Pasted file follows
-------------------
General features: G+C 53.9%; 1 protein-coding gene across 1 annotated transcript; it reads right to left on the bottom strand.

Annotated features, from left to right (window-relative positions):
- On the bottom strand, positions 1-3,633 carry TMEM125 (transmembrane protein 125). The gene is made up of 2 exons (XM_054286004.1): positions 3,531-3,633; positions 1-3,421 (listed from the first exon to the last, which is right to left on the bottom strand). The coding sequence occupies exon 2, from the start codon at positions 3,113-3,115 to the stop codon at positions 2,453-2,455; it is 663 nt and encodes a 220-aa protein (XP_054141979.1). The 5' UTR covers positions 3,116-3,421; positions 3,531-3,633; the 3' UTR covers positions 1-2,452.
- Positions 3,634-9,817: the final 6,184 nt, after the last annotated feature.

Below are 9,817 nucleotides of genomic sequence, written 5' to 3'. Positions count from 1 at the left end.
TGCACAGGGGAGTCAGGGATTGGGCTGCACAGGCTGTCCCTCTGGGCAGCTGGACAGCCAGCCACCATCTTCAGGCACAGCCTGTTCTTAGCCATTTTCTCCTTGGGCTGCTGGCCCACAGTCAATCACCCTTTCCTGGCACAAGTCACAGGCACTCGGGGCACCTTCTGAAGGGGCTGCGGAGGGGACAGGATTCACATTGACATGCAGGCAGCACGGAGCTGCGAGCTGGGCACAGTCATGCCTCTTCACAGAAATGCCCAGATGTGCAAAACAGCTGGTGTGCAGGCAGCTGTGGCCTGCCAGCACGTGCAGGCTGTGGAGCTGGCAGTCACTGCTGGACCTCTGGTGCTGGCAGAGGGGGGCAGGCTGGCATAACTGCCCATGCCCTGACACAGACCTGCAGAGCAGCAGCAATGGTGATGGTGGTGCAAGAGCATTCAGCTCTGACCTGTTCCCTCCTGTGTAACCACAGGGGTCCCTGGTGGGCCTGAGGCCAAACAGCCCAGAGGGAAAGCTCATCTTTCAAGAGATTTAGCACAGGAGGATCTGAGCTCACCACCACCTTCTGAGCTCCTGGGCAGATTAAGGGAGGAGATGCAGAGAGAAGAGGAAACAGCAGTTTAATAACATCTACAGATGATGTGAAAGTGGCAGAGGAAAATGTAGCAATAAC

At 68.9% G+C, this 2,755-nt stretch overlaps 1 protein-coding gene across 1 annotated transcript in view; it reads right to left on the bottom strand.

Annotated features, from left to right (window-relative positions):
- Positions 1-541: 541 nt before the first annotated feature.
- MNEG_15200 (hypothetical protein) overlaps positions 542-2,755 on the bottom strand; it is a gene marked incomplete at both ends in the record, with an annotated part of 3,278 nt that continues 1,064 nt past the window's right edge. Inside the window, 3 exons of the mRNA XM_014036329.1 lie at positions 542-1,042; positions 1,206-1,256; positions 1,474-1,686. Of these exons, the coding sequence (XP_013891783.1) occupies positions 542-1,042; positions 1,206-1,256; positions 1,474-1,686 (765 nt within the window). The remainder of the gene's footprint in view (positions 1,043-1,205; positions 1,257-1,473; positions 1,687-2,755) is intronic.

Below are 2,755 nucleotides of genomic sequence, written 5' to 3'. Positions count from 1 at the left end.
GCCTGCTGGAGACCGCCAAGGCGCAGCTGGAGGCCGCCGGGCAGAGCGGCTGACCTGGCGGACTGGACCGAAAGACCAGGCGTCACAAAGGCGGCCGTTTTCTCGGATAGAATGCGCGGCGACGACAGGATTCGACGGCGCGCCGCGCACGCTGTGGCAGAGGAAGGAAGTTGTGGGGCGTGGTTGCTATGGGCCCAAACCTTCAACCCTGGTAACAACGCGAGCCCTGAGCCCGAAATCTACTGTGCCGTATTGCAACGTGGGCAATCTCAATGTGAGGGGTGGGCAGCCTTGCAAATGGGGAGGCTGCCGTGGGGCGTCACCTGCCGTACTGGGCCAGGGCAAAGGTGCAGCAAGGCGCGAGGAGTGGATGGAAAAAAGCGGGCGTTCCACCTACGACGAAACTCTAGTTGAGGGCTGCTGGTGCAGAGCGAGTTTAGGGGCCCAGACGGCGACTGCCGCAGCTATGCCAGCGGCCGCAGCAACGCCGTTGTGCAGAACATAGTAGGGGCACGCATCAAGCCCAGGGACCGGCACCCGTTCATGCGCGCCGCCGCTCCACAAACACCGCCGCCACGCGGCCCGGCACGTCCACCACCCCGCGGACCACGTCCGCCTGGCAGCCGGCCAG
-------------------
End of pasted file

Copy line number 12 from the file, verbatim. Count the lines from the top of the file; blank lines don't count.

GCCTGCTGGAGACCGCCAAGGCGCAGCTGGAGGCCGCCGGGCAGAGCGGCTGACCTGGCGGACTGGACCGAAAGACCAGGCGTCACAAAGGCGGCCGTTTTCTCGGATAGAATGCGCGGCGACGACAGGATTCGACGGCGCGCCGCGCACGCTGTGGCAGAGGAAGGAAGTTGTGGGGCGTGGTTGCTATGGGCCCAAACCTTCAACCCTGGTAACAACGCGAGCCCTGAGCCCGAAATCTACTGTGCCGTATTGCAACGTGGGCAATCTCAATGTGAGGGGTGGGCAGCCTTGCAAATGGGGAGGCTGCCGTGGGGCGTCACCTGCCGTACTGGGCCAGGGCAAAGGTGCAGCAAGGCGCGAGGAGTGGATGGAAAAAAGCGGGCGTTCCACCTACGACGAAACTCTAGTTGAGGGCTGCTGGTGCAGAGCGAGTTTAGGGGCCCAGACGGCGACTGCCGCAGCTATGCCAGCGGCCGCAGCAACGCCGTTGTGCAGAACATAGTAGGGGCACGCATCAAGCCCAGGGACCGGCACCCGTTCATGCGCGCCGCCGCTCCACAAACACCGCCGCCACGCGGCCCGGCACGTCCACCACCCCGCGGACCACGTCCGCCTGGCAGCCGGCCAG